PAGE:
the previous there is no romance or reason but total absurdity
John Rawlings, Vogue, 1954
Barthes describes fashion photography as an exorcism in which everything in the photo is made “outrageous” so that the garment alone seems real and convincing.
Fashion photography also ultimately creates a disappointment of meaning
by its establishment of mystery that has no resolution. It produces
meaningful signs but does not offer explanation. I have tested Barthes
theory with contemporary fashion photos here.
Many early fashion photographers were connected to wealth and the literary society as cameras and photo printing were costly. The first collection of fashion photographs is considered to be a small book of the Countess of Castiglione in various looks from her own closet,taken by Pierre-Louise Pierson in 1856.
Pierson, The Countess of Castiglione, 1856
in cameras and printing eventually led to the development of widespread
fashion magazines like Vogue and Harper’s Bazaar. Baron de Meyer
(1868 - 1946) called "The Debussy of the Camera", was born Demeyer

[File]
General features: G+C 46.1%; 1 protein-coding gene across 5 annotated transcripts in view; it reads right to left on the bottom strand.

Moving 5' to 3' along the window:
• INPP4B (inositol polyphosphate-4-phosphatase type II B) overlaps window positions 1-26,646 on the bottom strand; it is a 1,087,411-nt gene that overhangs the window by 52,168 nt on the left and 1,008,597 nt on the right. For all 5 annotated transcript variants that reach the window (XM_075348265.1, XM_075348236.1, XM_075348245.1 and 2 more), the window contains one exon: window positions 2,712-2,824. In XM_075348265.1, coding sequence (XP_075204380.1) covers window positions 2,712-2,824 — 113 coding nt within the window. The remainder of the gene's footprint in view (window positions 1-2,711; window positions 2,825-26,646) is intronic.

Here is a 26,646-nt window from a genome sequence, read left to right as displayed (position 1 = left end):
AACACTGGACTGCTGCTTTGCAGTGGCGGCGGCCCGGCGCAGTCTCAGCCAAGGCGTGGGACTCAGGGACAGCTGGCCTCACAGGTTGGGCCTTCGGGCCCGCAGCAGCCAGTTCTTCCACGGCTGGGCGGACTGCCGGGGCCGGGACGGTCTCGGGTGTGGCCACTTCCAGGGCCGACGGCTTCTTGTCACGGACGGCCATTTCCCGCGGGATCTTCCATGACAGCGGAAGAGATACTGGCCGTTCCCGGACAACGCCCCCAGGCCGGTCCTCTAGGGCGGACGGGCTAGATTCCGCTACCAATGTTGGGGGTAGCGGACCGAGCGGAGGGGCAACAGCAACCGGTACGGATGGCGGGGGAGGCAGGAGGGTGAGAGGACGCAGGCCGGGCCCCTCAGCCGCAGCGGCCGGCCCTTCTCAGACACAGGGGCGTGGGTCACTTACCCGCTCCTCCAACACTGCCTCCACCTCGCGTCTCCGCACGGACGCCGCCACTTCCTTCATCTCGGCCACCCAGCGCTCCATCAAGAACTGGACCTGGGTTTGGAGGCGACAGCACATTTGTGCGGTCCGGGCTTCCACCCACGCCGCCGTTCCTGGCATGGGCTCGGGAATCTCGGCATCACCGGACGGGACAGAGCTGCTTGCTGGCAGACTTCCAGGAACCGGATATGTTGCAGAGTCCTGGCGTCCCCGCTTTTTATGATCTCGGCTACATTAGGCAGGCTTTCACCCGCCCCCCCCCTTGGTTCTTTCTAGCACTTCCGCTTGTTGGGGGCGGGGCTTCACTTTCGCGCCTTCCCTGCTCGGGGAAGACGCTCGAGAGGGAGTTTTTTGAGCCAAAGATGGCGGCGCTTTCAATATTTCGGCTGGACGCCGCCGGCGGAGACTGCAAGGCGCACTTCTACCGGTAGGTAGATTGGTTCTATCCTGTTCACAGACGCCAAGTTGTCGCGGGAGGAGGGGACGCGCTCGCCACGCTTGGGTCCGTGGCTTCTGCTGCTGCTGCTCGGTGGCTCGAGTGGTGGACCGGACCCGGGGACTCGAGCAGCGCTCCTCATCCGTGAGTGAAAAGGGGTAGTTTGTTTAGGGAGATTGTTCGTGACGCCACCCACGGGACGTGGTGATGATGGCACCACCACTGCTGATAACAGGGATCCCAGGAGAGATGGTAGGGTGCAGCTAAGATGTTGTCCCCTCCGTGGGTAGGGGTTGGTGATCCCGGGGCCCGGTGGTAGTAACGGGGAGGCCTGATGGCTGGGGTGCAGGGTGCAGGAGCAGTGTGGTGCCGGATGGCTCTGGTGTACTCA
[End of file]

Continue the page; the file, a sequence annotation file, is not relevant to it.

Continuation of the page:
Watson and came to London and married into the title Baron de Meyer.
His main characteristic was use of backlighting and the soft-focus lens.
He was very considerate of composition with complementary vertical
elements, grounding his images with a sense of authority and formality.
However, the whimsical element is also present, as each image seems to
reference a fantasy. A relationship to the larger artistic style of Art
Nouveau is also evident.
Baron de Meyer, 1920
Edward Jean Steichen (1879-1973) was born in Luxembourg, but his family moved to the USA in 1881. With Alfred Stieglitz,
he founded the Photo-Secession Galleries in New York. He first
photographed fashion models in 1911 for the magazine "Art and
Decoration", and then worked with Conde Nast during the 20s. He worked primarily with model Marian Morehouse,
wife of the poet E.E. Cummings. Steichen is said to have established
the glamour of fashion photography. He delivered drama and sought out
celebrities for portraits. He also developed studio lighting by adding
side lights to a central key light.
Steichen, Model Marion Morehouse and other in Kangere, 1926
Steichen, Evening shoes by Vida Moore, 1927
Steichein for Vogue, 1928